Life changes mean different health care needs. Accordingly, your employees may need help updating insurance coverage as they encounter new life milestones.
As open enrollment season is now underway, it’s a good time to sit down and talk with employees about any changes in coverage they may need as they hit certain life milestones. Here are some significant events to remind employees about:
If they’re getting married this year, will they want to add their spouse to your insurance plan? Or will they want to go on their spouse’s insurance? Many plans only allow individuals to add a spouse if the spouse has no insurance available through his or her employment, so double check if that’s part of your plan. Don’t let your employees turn down coverage because it’s cheaper to be added to their new spouse’s plan, only to find out that it’s not allowed.
To keep reading, click here: Updating Insurance Based on Life Milestones
5 thoughts on “Updating Insurance Based on Life Milestones”
I have a question: When my wife worked part time, we chose all of our family health insurance on the plan from my employer. I paid extra for it, but it was less expensive than having my wife pay double since she was part time. Later on, she switched to full time and the plan at her work was the better choice due to better coverage and lower fees. The problem was the enrollment dates for each employer was different. My work would not let me opt out. Even though change of employment was a qualified condition, it had to be either new hire or termination. An increase in hours did not count. She always had the option of being insured, but we chose not to for economic reasons.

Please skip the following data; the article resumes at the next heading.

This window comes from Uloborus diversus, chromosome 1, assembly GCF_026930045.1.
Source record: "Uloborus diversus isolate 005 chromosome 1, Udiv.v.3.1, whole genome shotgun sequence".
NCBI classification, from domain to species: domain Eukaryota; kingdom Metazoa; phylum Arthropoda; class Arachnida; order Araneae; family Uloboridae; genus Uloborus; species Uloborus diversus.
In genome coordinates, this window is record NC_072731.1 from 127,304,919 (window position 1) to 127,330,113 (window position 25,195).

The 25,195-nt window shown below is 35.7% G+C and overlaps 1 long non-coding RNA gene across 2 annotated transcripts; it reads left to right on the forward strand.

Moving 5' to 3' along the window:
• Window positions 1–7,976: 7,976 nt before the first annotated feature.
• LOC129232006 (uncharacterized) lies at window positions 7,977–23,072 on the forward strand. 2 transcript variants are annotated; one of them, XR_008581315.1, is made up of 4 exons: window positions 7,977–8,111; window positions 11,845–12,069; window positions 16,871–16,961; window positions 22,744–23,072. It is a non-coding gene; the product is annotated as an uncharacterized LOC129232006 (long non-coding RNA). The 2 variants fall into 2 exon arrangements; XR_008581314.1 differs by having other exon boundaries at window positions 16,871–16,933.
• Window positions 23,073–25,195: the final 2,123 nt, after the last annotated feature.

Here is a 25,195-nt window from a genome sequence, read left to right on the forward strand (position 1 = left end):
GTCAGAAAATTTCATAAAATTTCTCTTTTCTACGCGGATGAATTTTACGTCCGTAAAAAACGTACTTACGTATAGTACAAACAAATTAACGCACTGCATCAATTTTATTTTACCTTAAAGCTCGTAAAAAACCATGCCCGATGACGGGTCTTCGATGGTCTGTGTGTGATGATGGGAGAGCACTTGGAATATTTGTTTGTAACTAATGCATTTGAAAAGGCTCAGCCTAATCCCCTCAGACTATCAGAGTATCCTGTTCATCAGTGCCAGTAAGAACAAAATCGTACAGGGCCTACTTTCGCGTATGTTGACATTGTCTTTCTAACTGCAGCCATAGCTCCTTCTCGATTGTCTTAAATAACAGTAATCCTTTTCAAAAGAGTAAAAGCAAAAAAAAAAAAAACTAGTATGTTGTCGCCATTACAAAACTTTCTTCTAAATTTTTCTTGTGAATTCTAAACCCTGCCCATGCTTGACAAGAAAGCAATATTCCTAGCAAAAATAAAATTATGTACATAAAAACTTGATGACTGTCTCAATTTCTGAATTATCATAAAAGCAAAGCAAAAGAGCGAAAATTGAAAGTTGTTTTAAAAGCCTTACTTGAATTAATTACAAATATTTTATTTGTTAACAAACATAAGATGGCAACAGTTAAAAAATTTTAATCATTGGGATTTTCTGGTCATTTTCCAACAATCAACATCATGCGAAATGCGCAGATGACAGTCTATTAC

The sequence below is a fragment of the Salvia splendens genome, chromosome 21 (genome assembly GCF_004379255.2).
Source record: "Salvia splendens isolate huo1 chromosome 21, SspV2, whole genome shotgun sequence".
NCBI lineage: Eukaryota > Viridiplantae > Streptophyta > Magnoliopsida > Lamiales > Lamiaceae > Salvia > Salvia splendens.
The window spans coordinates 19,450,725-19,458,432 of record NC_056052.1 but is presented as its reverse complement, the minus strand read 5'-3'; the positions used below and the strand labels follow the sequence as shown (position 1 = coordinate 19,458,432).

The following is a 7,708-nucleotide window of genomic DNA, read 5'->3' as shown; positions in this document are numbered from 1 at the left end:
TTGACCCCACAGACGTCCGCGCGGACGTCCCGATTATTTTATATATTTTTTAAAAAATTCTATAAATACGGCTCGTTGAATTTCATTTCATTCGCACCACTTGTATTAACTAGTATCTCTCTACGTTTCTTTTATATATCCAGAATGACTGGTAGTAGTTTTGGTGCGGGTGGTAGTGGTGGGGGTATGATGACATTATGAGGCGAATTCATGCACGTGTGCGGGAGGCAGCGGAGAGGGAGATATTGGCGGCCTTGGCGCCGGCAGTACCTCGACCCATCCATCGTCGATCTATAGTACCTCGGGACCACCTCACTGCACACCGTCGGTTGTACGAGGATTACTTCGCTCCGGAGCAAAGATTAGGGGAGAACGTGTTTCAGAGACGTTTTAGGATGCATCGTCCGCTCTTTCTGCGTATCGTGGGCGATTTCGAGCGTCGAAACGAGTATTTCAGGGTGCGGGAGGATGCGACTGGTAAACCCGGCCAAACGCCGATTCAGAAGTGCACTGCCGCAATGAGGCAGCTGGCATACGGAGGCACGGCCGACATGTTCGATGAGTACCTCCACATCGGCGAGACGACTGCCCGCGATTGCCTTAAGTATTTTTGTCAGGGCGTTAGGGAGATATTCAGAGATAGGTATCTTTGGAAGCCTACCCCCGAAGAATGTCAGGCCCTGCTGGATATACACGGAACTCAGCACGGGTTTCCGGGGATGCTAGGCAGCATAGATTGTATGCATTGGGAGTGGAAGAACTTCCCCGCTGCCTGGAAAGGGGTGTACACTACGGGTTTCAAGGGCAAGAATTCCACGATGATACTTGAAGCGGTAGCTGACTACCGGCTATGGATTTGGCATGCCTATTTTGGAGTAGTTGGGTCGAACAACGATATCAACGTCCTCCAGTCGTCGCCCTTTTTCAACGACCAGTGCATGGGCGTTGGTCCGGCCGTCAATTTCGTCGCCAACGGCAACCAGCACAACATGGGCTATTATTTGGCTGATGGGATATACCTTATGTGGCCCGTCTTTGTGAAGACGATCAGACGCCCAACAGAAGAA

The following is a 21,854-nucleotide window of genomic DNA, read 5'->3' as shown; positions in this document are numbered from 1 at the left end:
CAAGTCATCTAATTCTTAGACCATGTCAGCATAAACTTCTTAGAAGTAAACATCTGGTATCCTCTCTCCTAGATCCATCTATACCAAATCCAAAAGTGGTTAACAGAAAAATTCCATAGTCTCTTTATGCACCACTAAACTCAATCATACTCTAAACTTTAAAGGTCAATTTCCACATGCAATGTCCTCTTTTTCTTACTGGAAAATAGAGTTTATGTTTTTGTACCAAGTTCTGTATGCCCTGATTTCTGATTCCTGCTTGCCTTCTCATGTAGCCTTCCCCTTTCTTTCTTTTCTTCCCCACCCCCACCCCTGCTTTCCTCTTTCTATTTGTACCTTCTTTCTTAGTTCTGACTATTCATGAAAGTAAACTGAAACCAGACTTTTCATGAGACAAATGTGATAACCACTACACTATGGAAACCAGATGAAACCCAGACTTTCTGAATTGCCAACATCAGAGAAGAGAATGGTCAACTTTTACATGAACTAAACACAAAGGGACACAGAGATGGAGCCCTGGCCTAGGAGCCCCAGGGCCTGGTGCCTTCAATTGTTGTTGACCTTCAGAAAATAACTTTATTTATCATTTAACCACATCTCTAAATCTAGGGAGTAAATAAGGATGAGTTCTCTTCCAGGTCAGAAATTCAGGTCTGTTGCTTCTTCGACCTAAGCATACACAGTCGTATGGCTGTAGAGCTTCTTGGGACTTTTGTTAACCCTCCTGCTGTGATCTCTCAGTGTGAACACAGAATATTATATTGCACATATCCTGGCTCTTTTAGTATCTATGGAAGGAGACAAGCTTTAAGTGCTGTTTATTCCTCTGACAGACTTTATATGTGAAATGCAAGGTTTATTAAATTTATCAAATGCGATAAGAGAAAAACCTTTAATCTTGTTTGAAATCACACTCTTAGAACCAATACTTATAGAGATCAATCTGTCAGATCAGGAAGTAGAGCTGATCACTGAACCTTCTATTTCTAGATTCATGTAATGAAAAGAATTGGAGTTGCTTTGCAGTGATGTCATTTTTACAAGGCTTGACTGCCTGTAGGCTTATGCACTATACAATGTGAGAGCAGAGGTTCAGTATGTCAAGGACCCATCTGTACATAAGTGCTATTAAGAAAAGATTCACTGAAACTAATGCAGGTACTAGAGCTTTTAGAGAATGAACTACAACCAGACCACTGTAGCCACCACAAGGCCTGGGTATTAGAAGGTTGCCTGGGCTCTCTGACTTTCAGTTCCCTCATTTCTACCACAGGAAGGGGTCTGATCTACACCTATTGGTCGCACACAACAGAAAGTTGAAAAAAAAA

I pointed out I would be in a double indemnity situation and should not have to double cover my family. Both policies forbid double indemnity. I was anxious neither would pay in the event of a claim. HR would not budge. What can you do in such a situation?
Best way to handle this is to have a way for each employee to get an annual review of current healthcare insurance with a counselor ( not to pressure for a switch) in terms of needs for upcoming year. Like the situation mentioned in other comment where a choice could be made and how to handle transition period.
As I see it, one should be evaluating other plans prior to the enrollment period. Biggest problem is getting costs that one is looking for discussed without having to commit to a specific insurance plan. During the year, there’s less pressure to enroll individuals so questions will be answered more directly.
Getting around the terminology is a big step.
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